Several major automakers reported weaker sales in May but the results signal the market continues to slowly recover from severe restrictions on business and consumer activity because of the COVID-19 outbreak, with automakers now scrambling to boost output to replenish falling stockpiles.
U.S. deliveries fell 26 percent at Toyota Motor Corp., 17 percent at American Honda, 13 percent at Hyundai, 19 percent at Subaru, 24 percent at Kia, 2.5 percent at Volvo and just 1 percent at Mazda last month.
With fleet volume depressed, light-truck and retail sales are driving the rebound.
“What was becoming evident in late April became clear in May: The automotive retail market is recovering thanks to retail demand that re-emerged after being locked out of the market during the height of the crisis,” said Zo Rahim, an analyst with Cox Automotive.
The seasonally adjusted, annualized rate of sales last month came in at 12.17 million, according to Motor Intelligence, above the range of forecasts — 11.4 million to 11.8 million — from Edmunds, ALG and Cox Automotive, but substantially lower than the 17.4 million rate in May 2019. The SAAR fell to 8.6 million in April and stood at 11.33 million in March.
Deliveries dropped 27 percent at the Toyota division and 19 percent at Lexus, much smaller declines than the drop of 35 percent or more that both brands suffered in April and March.
American Honda said volume slipped 16 percent at the Honda brand and 24 percent at Acura. Both brands posted declines of 54 percent or more in April.
May sales fell 19 percent at Subaru, after a 47 percent dropoff in April and March.
The small dip in Mazda’s May volume followed a 45 percent decline in April and a 42 percent drop in March.
Hyundai’s results, an improvement over April’s 39 percent decline, are another sign the retail market is coming back. Hyundai’s car deliveries skidded 44 percent to 16,456 while crossover sales, a strength for the brand, rose 12 percent to 41,163.
Retail volume rose 5 percent despite the pandemic while fleet deliveries dropped 79 percent, representing just 5 percent of all volume, Hyundai said.
Randy Parker, vice president of sales for Hyundai Motor America, credited the “remarkable” rebound in retail sales to dealer initiatives, new digital retail tools and the right customer offers, which included some of the industry’s lowest incentives, according to ALG. (See chart below.)
“We’ve also equipped our dealers with resources to ensure we are taking the necessary precautions to keep vehicles and facilities clean,” Parker said. “Our inventory pipeline is in a good place as Hyundai Motor Manufacturing Alabama has been up and running since May 4. We’re optimistic for the months ahead.”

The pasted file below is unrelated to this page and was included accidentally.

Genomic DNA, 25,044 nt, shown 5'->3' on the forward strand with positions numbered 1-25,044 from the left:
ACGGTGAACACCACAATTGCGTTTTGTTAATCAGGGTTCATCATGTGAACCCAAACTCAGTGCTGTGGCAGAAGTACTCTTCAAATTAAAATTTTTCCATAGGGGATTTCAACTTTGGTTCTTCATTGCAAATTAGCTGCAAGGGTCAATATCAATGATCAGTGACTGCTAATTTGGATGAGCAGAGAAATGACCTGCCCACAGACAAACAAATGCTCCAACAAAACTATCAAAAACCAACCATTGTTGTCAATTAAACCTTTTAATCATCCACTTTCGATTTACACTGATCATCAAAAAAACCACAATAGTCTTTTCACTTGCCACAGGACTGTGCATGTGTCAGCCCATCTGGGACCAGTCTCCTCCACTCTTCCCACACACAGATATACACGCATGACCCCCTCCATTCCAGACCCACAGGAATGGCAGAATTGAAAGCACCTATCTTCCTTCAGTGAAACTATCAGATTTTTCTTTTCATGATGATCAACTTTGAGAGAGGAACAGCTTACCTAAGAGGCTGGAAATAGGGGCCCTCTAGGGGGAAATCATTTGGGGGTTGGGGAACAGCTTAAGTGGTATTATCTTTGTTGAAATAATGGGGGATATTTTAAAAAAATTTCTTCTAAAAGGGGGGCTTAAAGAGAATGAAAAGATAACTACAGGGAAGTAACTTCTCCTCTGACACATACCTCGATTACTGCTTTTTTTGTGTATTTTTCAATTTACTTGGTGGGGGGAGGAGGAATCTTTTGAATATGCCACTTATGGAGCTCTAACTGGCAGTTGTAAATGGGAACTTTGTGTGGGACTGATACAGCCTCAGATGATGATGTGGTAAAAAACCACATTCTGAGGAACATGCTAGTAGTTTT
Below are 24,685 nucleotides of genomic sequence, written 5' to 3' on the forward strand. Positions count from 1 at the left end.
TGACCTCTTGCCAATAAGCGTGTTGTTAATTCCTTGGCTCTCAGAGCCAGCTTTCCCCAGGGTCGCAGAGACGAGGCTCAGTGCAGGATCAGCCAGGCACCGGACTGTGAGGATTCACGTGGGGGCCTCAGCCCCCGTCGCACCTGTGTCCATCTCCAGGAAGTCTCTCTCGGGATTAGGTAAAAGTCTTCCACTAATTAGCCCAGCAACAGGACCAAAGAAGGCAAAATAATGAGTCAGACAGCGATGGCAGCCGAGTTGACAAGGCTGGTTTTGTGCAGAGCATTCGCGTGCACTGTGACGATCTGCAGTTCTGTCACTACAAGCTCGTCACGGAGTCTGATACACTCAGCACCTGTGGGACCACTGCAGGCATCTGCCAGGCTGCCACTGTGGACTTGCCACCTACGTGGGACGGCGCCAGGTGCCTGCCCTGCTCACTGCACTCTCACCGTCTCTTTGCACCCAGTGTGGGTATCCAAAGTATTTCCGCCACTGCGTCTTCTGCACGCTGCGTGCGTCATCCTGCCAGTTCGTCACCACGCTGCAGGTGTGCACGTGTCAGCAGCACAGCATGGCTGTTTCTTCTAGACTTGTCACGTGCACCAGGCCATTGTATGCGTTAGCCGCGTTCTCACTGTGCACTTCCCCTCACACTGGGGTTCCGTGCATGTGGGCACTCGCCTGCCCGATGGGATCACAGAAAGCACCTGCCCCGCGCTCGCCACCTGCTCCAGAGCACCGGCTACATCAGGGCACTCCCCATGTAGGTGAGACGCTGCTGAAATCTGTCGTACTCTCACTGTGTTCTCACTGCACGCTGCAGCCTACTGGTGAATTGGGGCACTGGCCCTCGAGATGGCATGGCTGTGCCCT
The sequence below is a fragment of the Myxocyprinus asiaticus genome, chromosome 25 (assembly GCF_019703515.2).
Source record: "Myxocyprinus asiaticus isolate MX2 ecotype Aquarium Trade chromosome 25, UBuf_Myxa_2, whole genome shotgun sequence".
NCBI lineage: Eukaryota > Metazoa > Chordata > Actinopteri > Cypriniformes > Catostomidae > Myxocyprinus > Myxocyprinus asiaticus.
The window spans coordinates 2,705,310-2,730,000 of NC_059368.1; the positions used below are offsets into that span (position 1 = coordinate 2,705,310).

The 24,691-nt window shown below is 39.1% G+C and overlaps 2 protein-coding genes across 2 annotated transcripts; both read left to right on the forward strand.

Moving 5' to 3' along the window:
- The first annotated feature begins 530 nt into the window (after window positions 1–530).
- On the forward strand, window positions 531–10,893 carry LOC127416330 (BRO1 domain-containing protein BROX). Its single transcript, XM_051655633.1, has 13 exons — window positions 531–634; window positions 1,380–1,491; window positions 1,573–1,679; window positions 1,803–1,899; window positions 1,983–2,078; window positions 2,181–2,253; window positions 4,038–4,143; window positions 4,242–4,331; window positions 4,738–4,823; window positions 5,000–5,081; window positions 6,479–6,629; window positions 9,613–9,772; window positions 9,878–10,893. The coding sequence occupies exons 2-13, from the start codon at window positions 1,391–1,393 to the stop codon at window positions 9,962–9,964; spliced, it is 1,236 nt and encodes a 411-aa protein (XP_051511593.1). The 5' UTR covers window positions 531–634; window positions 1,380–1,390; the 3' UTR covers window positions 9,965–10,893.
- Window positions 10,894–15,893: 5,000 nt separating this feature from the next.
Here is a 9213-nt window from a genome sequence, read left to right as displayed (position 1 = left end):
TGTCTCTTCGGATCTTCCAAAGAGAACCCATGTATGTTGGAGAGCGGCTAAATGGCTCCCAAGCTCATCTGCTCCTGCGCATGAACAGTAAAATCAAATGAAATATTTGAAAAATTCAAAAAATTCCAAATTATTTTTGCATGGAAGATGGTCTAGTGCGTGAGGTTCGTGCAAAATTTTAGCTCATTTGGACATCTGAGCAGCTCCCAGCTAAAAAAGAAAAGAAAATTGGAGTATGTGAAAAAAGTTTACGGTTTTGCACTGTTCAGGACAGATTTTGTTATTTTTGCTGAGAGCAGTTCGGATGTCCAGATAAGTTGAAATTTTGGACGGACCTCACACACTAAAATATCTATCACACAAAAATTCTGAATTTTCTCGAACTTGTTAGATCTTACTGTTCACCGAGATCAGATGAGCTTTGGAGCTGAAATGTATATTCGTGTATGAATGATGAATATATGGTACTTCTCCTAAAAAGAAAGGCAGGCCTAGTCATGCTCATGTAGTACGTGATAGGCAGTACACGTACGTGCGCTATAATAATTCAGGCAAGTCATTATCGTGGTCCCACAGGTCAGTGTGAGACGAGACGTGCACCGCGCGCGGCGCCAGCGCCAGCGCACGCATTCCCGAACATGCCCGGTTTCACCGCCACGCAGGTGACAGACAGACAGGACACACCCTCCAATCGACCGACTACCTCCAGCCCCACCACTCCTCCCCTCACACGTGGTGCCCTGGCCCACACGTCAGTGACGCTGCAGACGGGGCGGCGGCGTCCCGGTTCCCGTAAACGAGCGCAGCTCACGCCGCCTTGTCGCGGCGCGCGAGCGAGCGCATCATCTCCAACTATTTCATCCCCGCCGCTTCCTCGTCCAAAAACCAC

Despite challenges posed by coronavirus-related shutdowns, Volvo credited new virtual showrooms and other programs for the company’s successful embrace of “a new normal.”
“Sales have not fully returned to normal,” said Anders Gustafsson, CEO of Volvo Car USA, but he added strong retail demand supported overall volume last month.
Overall, U.S. light-vehicle demand slid 33 percent last month, an improvement from the estimated 50 percent decline in April, analysts at Edmunds, ALG and Cox Automotive estimate.
Volume fell 39 percent in March and 45 percent in April, according to J.D. Power.
Sales fell at every major automakers last month, analysts say. While most Asian brands and Volvo continue to report monthly results, the rest of the industry now releases sales quarterly.
Shopping and buying
Fiat Chrysler Automobiles saw encouraging signs in May with U.S. retail sales falling 15 percent to 128,673, enough to beat internal forecasts, according to a letter to dealers obtained by Automotive News.
Retail deliveries of the Wrangler, one of Jeep’s top sellers, rose1 percent, according to the letter.
FCA’s U.S. sales head, Jeff Kommor, said in the letter that FCA sold 40,000 more vehicles in May than it did in April. The company’s first-quarter U.S. sales dropped 10 percent to 446,768, with only the Ram brand posting a gain during the three-month period.
Consumers are “not only shopping, but also buying,” Kommor said, citing the company’s new digital retail platforms and a “number of competitive pricing options designed to help those who want or need a vehicle while navigating through these unprecedented times.”